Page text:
This technique works with any prime lens, but many people believe that the 50mm produces the best results.

Note: you can use the reverse lens technique with a point-and-shoot or even a cell phone camera, but it’s a tricky undertaking.

There’s no choice but to free-lens the reversed lens, and it’s hard to avoid camera shake when firing. But if you have a point-and-shoot, a 50mm prime lens, a steady hand, and some time and patience, you can come up with some outstanding macro images.

Use Two Lenses, but Reverse One of Them

If you have a second lens in addition to the 50mm, you can combine them to make a powerful macro setup.

This technique, also known as twin reverse lens or dual reverse lens, can be used with any lens as the primary lens (attached to the camera and behind the reversed 50mm), though the magnification will be greater if the primary lens has a longer focal length.

To make the most of this technique, you’ll need to buy a coupling ring to join the two lenses together.

It’s easiest if both lenses have the same size filter threads, but if they don’t, you can match them with a stepping ring.

To use this technique, simply attach your primary lens to the camera as usual, then reverse the 50mm lens and attach it to the primary lens with a coupling ring (plus stepping ring if necessary).

Because of the two lenses, this setup is extremely powerful but somewhat cumbersome, and it can be difficult to get a clear shot while hand-holding the camera.

Use a tripod to stabilize the camera and a cable release to fire the shutter for the best results.

Extension Tubes

Extension tubes, which are hollow cylindrical spacers attached between the lens and the camera mount to increase the extension of your lens, are another way to adapt your DSLR camera for macro photography.

They contain no optics, so their effect is entirely dependent on their ability to change the lens’ minimum focus distance, or how close you can be to a subject while still focusing.

The longer the extension tube, the closer you can get to a subject while still maintaining focus, and the closer you get, the higher the lens magnification.

Extension tubes are frequently sold in sets of three tubes of varying sizes, and each tube can be used alone or in conjunction with one or more additional tubes to provide additional length.

Depending on the type and brand, they range in price from less than $20 to well over $100.

Simple spacers that do not maintain an electrical connection between the lens and the camera body are the cheapest type of extension tubes.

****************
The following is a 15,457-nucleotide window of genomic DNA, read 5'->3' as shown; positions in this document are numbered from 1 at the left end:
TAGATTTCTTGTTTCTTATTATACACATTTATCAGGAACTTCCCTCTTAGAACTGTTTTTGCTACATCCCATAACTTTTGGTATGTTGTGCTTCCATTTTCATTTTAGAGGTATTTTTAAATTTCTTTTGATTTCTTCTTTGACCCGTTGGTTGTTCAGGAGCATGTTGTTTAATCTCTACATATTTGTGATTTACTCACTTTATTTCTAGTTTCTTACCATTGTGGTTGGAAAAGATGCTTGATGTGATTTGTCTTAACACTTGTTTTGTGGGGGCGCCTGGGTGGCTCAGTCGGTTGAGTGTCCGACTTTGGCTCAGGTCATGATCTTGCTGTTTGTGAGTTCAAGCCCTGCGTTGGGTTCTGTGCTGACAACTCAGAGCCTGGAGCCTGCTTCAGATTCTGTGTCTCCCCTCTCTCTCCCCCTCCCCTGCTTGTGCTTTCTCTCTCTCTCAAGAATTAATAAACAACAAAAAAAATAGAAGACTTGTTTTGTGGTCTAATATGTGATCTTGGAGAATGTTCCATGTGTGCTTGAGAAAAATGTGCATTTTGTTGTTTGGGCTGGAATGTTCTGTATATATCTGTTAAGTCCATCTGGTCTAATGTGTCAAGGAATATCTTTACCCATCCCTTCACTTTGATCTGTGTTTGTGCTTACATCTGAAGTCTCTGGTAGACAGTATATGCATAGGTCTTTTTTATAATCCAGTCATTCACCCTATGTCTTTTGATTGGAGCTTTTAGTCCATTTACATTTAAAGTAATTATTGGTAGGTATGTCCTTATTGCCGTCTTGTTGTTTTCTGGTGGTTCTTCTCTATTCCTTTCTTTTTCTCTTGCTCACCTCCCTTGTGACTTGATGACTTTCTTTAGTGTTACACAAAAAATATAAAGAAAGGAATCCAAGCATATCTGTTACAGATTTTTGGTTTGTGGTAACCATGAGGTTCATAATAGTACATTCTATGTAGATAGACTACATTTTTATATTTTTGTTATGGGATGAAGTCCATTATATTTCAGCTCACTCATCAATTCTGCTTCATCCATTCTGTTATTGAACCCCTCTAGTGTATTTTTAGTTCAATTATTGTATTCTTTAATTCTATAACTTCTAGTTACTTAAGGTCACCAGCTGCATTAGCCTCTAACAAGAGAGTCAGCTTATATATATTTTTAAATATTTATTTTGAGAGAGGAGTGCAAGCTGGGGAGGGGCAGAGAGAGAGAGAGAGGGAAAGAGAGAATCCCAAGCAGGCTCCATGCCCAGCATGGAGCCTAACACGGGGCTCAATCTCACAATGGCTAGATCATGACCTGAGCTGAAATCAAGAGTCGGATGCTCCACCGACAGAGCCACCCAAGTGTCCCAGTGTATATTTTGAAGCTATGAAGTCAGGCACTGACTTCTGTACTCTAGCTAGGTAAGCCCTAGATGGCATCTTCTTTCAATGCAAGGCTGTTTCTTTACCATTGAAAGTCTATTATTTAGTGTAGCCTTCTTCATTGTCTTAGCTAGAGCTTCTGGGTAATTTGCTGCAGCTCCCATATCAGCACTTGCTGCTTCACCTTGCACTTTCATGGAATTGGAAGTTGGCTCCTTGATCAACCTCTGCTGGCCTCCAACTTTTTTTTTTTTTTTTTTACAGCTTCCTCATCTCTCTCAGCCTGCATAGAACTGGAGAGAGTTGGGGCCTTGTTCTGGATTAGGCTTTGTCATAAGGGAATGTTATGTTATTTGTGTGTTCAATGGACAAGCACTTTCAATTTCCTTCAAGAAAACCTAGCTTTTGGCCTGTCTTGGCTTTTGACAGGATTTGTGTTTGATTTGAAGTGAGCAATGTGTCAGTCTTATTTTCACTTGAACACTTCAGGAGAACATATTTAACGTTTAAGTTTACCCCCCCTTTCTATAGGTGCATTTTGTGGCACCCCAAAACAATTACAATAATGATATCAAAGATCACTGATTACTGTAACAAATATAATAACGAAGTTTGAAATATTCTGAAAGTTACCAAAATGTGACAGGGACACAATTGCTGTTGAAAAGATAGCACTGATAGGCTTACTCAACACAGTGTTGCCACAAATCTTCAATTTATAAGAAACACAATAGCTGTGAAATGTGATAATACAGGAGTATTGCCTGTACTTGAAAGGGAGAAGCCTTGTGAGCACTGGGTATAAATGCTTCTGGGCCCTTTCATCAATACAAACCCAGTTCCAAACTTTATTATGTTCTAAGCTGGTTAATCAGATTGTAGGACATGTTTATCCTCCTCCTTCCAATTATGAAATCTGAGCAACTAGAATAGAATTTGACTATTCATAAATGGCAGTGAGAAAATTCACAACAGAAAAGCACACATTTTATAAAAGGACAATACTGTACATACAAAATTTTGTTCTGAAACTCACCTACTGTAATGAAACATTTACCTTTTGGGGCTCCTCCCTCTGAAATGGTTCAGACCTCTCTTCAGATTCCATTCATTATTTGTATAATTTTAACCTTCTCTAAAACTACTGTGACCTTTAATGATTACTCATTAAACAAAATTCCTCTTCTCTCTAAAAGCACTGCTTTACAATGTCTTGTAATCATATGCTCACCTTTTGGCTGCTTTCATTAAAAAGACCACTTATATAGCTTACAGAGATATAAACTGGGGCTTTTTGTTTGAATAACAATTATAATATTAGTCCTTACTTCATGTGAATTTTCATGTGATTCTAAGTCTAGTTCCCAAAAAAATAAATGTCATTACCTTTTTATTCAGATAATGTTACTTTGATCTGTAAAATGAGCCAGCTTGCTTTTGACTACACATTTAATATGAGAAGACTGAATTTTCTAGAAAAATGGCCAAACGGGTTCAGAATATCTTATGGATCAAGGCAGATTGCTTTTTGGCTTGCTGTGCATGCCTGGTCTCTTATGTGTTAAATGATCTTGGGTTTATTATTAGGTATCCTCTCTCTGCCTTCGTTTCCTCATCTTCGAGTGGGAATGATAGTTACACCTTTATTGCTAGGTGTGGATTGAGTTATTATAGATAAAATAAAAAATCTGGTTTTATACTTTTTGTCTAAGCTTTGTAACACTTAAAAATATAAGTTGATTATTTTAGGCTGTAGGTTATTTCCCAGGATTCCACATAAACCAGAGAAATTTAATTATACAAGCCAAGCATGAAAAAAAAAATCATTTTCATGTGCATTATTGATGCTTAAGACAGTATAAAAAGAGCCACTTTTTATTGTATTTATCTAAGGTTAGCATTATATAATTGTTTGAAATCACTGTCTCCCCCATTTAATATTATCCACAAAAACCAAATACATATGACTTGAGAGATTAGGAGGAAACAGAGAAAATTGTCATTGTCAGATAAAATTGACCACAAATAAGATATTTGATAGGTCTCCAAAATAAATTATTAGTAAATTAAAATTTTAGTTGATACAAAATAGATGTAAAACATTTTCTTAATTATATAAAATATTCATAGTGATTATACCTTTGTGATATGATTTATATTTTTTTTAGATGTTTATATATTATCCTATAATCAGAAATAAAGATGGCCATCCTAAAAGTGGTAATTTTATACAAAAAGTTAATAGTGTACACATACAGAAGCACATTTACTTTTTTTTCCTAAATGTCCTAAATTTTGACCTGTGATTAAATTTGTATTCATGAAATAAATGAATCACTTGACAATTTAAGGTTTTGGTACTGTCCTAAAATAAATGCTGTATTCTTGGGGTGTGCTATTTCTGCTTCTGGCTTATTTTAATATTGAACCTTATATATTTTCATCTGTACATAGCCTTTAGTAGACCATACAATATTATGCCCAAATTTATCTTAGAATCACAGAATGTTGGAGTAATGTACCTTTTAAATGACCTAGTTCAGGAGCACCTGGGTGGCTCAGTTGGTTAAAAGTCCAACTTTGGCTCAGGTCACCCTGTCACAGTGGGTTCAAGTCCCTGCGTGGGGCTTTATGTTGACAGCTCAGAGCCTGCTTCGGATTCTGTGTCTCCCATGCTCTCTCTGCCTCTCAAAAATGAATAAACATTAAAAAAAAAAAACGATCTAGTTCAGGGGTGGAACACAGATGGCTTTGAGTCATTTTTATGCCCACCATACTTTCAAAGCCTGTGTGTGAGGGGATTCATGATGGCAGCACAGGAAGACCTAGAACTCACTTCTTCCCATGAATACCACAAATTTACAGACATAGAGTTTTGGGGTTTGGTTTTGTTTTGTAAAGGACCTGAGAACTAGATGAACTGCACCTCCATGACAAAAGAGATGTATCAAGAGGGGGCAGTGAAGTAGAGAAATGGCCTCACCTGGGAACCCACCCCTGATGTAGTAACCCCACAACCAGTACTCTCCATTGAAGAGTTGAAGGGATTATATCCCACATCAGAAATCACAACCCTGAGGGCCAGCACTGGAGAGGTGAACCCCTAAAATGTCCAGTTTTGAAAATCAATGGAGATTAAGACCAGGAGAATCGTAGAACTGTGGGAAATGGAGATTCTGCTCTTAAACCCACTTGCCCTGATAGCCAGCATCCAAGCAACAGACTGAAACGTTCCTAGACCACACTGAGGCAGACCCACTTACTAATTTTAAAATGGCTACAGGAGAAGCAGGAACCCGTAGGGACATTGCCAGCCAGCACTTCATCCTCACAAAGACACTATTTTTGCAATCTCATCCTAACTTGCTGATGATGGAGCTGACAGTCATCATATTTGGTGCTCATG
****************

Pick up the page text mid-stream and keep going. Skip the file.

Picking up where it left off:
The more expensive extension tubes have electrical contacts that maintain communication between the lens and the camera, allowing you to adjust aperture settings, exposure, and so on.

Extension tubes are most effective with lenses with short to medium focal lengths. They’re very versatile accessories because they can be used with any lens and combined to create a variety of lengths and magnifications.

The only significant disadvantage of extension tubes is that they cause some light loss; however, switching to automatic exposure mode on your camera will compensate for this.

Note: If you want to make some adjustments to the photo just let me know. I can do it for you at a very low cost. You can hire me to edit your photo.

Close-Up Filters

Close-up filters function similarly to screw-on magnifiers for your lens.

They’re simple, straightforward accessories that do one thing only: they shorten your lens’s minimum focusing distance so you can take sharp pictures of very close objects. They’re typically sold in sets of four.

They work in the same way that a standard magnifying glass does, by altering light with curved glass to make objects appear larger.

While close-up filters are entertaining and inexpensive – a set of four can be purchased for less than $50 – they do have some drawbacks.

They can only be used on objects that are very close to you, produce photos that are generally softer and less detailed, and frequently cause unwanted color issues such as “fringing” or chromatic aberration.

If you’re serious about macro photography or intend to do a lot of it, close-up filters alone won’t be enough to create the necessary setup.

However, if you’re primarily interested in casual close-ups of details, they can be a lot of fun and often result in some stunning images.

Macro Lenses

If you’re serious about macro photography, there’s no substitute for an actual macro lens.